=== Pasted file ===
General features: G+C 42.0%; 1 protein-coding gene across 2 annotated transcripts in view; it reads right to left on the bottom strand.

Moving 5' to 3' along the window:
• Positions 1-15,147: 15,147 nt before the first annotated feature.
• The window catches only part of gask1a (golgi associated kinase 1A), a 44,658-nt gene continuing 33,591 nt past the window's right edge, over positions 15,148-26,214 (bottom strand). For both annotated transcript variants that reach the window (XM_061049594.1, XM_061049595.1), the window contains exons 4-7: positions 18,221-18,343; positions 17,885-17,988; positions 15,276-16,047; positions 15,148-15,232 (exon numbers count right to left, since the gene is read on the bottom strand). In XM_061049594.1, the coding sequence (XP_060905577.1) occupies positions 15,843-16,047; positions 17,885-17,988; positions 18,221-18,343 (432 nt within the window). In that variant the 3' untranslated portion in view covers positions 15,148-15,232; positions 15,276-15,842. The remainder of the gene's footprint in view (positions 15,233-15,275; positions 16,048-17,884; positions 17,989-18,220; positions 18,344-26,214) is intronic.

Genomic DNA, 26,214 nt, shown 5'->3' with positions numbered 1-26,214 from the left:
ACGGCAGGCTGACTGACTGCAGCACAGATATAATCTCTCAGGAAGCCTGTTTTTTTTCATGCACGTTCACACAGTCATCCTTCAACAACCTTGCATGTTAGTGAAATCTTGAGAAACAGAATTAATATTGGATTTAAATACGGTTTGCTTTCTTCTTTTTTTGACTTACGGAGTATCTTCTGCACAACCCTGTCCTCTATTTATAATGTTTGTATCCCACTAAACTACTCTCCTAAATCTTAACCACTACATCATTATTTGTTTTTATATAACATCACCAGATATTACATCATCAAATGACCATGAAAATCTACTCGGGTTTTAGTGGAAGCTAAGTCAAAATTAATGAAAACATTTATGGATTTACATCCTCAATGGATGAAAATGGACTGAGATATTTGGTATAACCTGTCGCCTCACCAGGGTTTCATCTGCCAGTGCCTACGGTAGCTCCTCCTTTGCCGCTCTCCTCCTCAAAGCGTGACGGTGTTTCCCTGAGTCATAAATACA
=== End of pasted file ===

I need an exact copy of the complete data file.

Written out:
General features: G+C 42.0%; 1 protein-coding gene across 2 annotated transcripts in view; it reads right to left on the bottom strand.

Moving 5' to 3' along the window:
• Positions 1-15,147: 15,147 nt before the first annotated feature.
• The window catches only part of gask1a (golgi associated kinase 1A), a 44,658-nt gene continuing 33,591 nt past the window's right edge, over positions 15,148-26,214 (bottom strand). For both annotated transcript variants that reach the window (XM_061049594.1, XM_061049595.1), the window contains exons 4-7: positions 18,221-18,343; positions 17,885-17,988; positions 15,276-16,047; positions 15,148-15,232 (exon numbers count right to left, since the gene is read on the bottom strand). In XM_061049594.1, the coding sequence (XP_060905577.1) occupies positions 15,843-16,047; positions 17,885-17,988; positions 18,221-18,343 (432 nt within the window). In that variant the 3' untranslated portion in view covers positions 15,148-15,232; positions 15,276-15,842. The remainder of the gene's footprint in view (positions 15,233-15,275; positions 16,048-17,884; positions 17,989-18,220; positions 18,344-26,214) is intronic.

Genomic DNA, 26,214 nt, shown 5'->3' with positions numbered 1-26,214 from the left:
ACGGCAGGCTGACTGACTGCAGCACAGATATAATCTCTCAGGAAGCCTGTTTTTTTTCATGCACGTTCACACAGTCATCCTTCAACAACCTTGCATGTTAGTGAAATCTTGAGAAACAGAATTAATATTGGATTTAAATACGGTTTGCTTTCTTCTTTTTTTGACTTACGGAGTATCTTCTGCACAACCCTGTCCTCTATTTATAATGTTTGTATCCCACTAAACTACTCTCCTAAATCTTAACCACTACATCATTATTTGTTTTTATATAACATCACCAGATATTACATCATCAAATGACCATGAAAATCTACTCGGGTTTTAGTGGAAGCTAAGTCAAAATTAATGAAAACATTTATGGATTTACATCCTCAATGGATGAAAATGGACTGAGATATTTGGTATAACCTGTCGCCTCACCAGGGTTTCATCTGCCAGTGCCTACGGTAGCTCCTCCTTTGCCGCTCTCCTCCTCAAAGCGTGACGGTGTTTCCCTGAGTCATAAATACA